Feet Speech: 8 Serbian Leg Idioms for English and Norweigian Speakers

Feet Speech:

9 Serbian Leg Idioms for English and Norweigian Speakers

Did you know that many Serbian leg idioms are actually the same in English and Norweigian? There are similarities, even though Serbian, Norwegian and English belong to different language groups. That was a surprise for me too!

Expressions that include a part of the body are found in all languages of the world. In this article, we will talk about expressions that contain the words “leg (noga/ben)” or “foot (stopalo/fot)”.

Idioms are often universal in many languages, but not always. Difficulties in understanding them may arise due to cultural and traditional differences. Learning idioms is very interesting and important because we use them spontaneously all the time. They have become an important part of everyday speech. And we can’t always understand their meaning even if we understand all the words literally. Their use, meaning and form often depend on the context and situation.

Let us now take a closer look at the most frequently used Serbian leg idioms, and compare them with their English and Norwegian counterparts, if there are. Through some examples, I will try to show you their fantastic world.

Serbian Leg Idioms, part 1: Similar expressions in English and Norweigian

Let us first take a look at 4 idioms that look the same in the three languages. Speakers of Norwegian and English who learn Serbian and vice versa, will not have much difficulty understanding the meaning of the folowing idioms.

Serbian Leg Idiom #1: “Stajati na svojim nogama”

If someone is independent and doesn’t want any help, we say: stoji na svojim nogama. The same expression appears in English (to stand on your own feet) and Norwegian (å stå på egne bein).

  • Ja stojim na svojim nogama, i neću tražiti ničiju pomoć.

I stand on my own two feet, and I will not ask for anyone’s help.

Serbian Leg Idiom #2: “Biti jednom nogom u grobu”

At first glance, this is an odd idiom, but its meaning (to be very old/dying) is the same as that in the English (have one foot in the grave) and Norwegian (å stå med det ene beinet i graven) equivalents.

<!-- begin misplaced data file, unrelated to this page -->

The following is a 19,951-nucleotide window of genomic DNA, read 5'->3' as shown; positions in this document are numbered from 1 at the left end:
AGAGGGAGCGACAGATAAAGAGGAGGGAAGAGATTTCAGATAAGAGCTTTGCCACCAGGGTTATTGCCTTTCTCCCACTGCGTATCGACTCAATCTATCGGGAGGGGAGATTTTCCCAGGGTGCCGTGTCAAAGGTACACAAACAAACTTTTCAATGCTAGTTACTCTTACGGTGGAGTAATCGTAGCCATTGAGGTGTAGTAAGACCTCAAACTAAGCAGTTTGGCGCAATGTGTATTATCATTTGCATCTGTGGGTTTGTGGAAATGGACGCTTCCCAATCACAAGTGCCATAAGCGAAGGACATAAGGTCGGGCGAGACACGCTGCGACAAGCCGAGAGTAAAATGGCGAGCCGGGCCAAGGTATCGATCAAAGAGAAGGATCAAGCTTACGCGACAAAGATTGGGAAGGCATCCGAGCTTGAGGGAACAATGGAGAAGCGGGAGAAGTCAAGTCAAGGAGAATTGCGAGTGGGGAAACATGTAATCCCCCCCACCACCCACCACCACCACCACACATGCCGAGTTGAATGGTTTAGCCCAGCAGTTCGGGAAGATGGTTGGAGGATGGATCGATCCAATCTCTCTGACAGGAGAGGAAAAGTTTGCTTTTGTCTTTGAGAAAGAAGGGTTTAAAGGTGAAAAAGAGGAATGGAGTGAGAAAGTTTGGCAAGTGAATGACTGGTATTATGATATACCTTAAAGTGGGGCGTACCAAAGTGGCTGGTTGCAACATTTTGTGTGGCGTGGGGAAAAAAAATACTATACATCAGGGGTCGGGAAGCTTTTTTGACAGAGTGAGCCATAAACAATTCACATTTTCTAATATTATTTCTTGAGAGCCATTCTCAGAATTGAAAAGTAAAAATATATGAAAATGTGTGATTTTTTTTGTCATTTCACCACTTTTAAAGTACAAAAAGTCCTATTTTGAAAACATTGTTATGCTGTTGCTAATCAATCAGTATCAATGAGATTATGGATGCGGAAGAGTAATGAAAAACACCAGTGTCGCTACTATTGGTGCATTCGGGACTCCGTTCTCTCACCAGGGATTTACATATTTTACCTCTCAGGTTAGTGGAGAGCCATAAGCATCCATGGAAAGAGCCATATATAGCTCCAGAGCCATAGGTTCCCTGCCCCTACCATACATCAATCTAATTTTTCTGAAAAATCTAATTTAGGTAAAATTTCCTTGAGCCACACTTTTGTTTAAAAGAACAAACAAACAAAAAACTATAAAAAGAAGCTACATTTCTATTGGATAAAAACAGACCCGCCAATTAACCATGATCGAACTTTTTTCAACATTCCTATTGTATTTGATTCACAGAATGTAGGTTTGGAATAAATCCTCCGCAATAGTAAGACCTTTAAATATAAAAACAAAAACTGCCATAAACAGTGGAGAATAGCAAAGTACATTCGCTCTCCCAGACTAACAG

• Moj deda je star čovek. Često za sebe kaže da je jednom nogom u grobu.

My grandfather is an old man. He often says that he has one foot in the grave.

 Feet Speech: 8 Serbian Leg Idioms for English and Norweigian Speakers 1 

Serbian Leg Idiom #3: “Stajati sa obe noge na zemlji”

If you want to say that someone is very realistic and practical, you can use the idiom “stajati/biti sa obe noge na zemlji”, or in English (to have both feet on the ground) and Norwegian (å ha begge beina på jorda).

  • Ana je sanjar, ali njen muž je čovek sa obe noge na zemlji.

Ana is a dreamer, but her husband is a man with both feet on the ground.


Serbian Leg Idiom #4: “Stati nekome na žulj“

This idiom (to step on someone’s blister) in Serbian doesn’t mention legs or feet, but blister (*žulj/blister/blemme). However, it’s similar to the English “to step on someone’s toes and Norwegian “å tråkke noen på tærne“.

The meaning is to upset someone by touching their vulnerability.

  • Ceo dan je bila ljuta na mene, kao sam joj stao na žulj.

She was angry with me all day, as if I stepped on her blister.

TABLE 1 – Serbian leg idioms and their equivalents in English and Norwegian

Serbian (srpski/serbisk) English (engleski/engelsk) Norwegian (norveški/norsk)
Stajati na svojim nogama To stand on your own two feet Å stå på egne bein
Biti jednom nogom u grobu To have one foot in the grave Å stå med det enen beinet i graven
Biti sa obe noge na zemlji To be with both with on the ground å ha begge beina på jorda
Stati nekome na žulj To step on someone’s toes Å tråkke noen på tærne
Serbian Leg Idioms

Serbian Leg Idioms, part 2: Authentic Expressions

In addition to idioms in which the meaning and form are the same or very similar, there are, of course, those that are specific in the Serbian language. When I say “specific”, I mean that it is often difficult to find their equivalent in another language. But, learning them is interesting and a kind of adventure. 


Serbian Leg Idiom #5: “Biti bogu iza nogu”

If something is behind God’s feet (“Bogu iza nogu”), it does not mean that someone is non-religious, but that something is very far away. Interesting, isn’t it?

  • Ovaj grad se nalazi bogu iza nogu.

This city is so far away.


Serbian Leg Idiom #6: “Kriti nešto kao zmija noge“

Do you like snakes? Well, the next idiom (kriti nešto kao zmija noge“)  compares you to them in some way. Don’t immediately think that someone has offended you. This idiom means that we hide the secret very carefully so that something is not revealed.